I’d been waiting for months for the Les Mis movie. After several majorly disappointing movie musical adaptations of the past few years, I didn’t have the same unreasonably high expectations that I did for, say, Sweeney Todd. Also, having seen the touring production in Montreal some time around 1994, it’s another one of those shows that I know mostly from hours of listening to original cast recordings – and, in this case, PBS broadcast tribute concerts.
I also love to cry at media. Theatre, film, visual art – you name it. I’m a sucker for heavy emoting. And, trust me, on this count Les Mis did not disappoint. Almost to a fault.
You’ve heard all the standard reviews by now. Anne Hathaway is mind blowing (sort-of), Russell Crowe is woefully miscast as someone who can sing (true), Aaron Tveit looks really cute in a tight pair of 19th century pants (yes please). Some people didn’t like Hugh Jackman, but considering the role calls for a range only Mariah Carey can claim to be able to sing, I thought he did an admirable job.
My issue with Les Mis was that, for all its stage artifice and 80’s megamusical artistry, the show is fundamentally a competition for the 19th century France Yearbook’s “Most Miserable” award. While onstage, the live presence of actors singing serves to heighten your suspension of disbelief, the transportative properties of film almost annihilate any kind of enjoyment one can glean from the majesty of the work. Rather, you find yourself for 2 and a half hours watching a society decay and waiting for everybody to die.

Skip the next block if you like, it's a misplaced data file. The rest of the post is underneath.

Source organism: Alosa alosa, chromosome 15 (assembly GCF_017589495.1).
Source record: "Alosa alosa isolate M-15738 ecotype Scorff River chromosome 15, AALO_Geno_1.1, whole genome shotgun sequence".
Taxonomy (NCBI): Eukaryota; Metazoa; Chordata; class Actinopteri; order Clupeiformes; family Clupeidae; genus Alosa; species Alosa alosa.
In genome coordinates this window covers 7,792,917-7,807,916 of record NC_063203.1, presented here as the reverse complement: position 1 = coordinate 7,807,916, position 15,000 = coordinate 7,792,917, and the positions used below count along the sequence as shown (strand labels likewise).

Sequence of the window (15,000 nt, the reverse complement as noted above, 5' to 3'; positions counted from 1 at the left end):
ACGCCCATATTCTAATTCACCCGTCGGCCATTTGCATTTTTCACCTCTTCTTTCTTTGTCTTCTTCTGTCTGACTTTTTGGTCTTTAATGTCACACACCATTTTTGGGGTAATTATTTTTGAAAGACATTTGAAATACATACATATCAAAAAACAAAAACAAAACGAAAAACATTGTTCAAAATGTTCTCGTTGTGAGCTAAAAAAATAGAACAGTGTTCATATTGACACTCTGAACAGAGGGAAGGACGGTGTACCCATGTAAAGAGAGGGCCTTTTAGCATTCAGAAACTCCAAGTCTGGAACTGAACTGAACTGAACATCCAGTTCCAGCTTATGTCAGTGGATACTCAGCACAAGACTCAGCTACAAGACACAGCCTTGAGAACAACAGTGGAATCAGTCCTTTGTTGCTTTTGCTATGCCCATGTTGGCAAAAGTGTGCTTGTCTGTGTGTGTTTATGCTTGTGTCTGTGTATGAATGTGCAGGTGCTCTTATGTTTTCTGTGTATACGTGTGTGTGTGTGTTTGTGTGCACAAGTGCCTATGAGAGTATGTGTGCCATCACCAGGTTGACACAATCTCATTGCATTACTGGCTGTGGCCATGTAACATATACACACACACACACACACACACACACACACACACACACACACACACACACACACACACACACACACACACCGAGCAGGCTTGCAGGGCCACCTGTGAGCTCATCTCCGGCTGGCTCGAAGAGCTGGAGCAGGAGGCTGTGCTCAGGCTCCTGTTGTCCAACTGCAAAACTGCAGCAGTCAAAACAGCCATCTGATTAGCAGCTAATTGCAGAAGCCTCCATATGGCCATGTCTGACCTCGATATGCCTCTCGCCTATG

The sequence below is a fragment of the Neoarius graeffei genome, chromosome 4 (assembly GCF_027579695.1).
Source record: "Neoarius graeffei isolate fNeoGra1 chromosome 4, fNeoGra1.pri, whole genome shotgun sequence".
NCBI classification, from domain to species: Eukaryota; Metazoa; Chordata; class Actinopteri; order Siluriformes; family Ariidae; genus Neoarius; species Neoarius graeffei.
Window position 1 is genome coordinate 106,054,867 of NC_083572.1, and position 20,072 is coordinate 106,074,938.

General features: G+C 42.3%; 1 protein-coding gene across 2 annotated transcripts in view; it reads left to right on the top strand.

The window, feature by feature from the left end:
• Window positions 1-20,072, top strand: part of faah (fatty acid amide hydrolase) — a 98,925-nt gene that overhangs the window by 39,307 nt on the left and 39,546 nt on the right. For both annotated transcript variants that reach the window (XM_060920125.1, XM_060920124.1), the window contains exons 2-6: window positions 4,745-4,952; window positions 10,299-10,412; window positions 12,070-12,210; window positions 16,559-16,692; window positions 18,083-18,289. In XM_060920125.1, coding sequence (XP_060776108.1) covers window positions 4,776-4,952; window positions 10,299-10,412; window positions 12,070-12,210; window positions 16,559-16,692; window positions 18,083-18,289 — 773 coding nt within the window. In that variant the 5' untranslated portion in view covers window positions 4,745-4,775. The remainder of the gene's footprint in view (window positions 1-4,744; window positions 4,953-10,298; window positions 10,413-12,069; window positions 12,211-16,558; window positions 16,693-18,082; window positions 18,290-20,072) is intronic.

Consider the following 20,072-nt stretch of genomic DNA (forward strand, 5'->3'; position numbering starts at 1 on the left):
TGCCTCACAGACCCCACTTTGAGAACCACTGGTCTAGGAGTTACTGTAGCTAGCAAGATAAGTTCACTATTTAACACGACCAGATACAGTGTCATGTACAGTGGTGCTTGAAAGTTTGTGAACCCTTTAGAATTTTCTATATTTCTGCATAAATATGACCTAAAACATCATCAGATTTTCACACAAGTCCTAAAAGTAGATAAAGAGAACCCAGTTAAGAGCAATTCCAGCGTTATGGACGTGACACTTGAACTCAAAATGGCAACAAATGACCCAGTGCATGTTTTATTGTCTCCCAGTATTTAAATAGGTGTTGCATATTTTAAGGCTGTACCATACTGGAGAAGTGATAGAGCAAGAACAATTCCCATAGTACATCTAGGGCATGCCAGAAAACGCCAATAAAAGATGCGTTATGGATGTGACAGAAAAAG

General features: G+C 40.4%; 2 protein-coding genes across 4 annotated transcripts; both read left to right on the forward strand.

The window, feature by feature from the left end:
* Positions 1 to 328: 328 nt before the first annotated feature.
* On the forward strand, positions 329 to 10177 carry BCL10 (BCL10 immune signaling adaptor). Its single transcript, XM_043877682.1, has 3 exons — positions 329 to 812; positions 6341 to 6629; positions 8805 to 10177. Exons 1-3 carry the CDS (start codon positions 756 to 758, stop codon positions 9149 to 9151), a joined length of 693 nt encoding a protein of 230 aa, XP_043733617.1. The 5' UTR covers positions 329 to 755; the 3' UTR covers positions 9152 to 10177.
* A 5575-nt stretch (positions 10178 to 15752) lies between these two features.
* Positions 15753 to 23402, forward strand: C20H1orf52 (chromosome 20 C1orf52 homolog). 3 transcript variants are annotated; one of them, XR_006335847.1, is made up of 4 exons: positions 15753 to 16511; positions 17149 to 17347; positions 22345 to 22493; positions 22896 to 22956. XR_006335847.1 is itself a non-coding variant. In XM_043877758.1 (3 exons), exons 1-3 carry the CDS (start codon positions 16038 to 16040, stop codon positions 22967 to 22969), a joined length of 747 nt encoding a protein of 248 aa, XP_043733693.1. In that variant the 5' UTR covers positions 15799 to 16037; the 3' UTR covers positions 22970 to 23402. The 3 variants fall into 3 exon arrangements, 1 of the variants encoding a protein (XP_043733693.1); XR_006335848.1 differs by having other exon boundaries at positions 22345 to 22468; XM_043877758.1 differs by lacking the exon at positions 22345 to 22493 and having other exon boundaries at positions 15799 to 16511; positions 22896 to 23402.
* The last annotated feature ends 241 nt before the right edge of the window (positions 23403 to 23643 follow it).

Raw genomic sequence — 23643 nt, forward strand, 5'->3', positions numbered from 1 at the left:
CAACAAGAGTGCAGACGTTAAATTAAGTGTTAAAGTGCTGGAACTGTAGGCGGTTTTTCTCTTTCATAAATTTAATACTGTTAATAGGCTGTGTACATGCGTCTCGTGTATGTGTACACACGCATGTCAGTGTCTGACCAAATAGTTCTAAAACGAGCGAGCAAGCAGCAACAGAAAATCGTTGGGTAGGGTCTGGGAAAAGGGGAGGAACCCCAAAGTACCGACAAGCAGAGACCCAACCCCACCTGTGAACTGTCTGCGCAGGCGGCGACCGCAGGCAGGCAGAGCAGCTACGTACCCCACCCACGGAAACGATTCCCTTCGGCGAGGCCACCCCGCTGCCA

As one of the musical theatre’s number one fans, I love being emotionally manipulated and affected to the point of breaking. But the gut wrenching transformation from theatre into film, from performers onstage into a world which does not physically occupy the same space as the audience, is too intense. I cried from about seven minutes into the film until the almost very end. And not your standard teary eyed kleenex dabbing cry – we’re talking full on, my dog just run over by a car, histrionics.
All this to say that Les Mis was more affecting than I could have ever imagined. And while this should be a good thing, in this case, I need to plead for mercy. The problem with Les Mis is that it’s almost too spot on in its transposition; almost too realistic in its depiction of misery. Once you get over the fact that they are singing (and it does take a while because sung-through musicals never entirely work on film), you find your thoughts and your heart thrown mercilessly into an epic story about failure with very few moments of respite. At least if you’re going to be so damn proficient, Tom Hooper, throw us an intermission part way through?
Have you seen Les Mis? You probably have if you’re reading this. Let me know what you thought!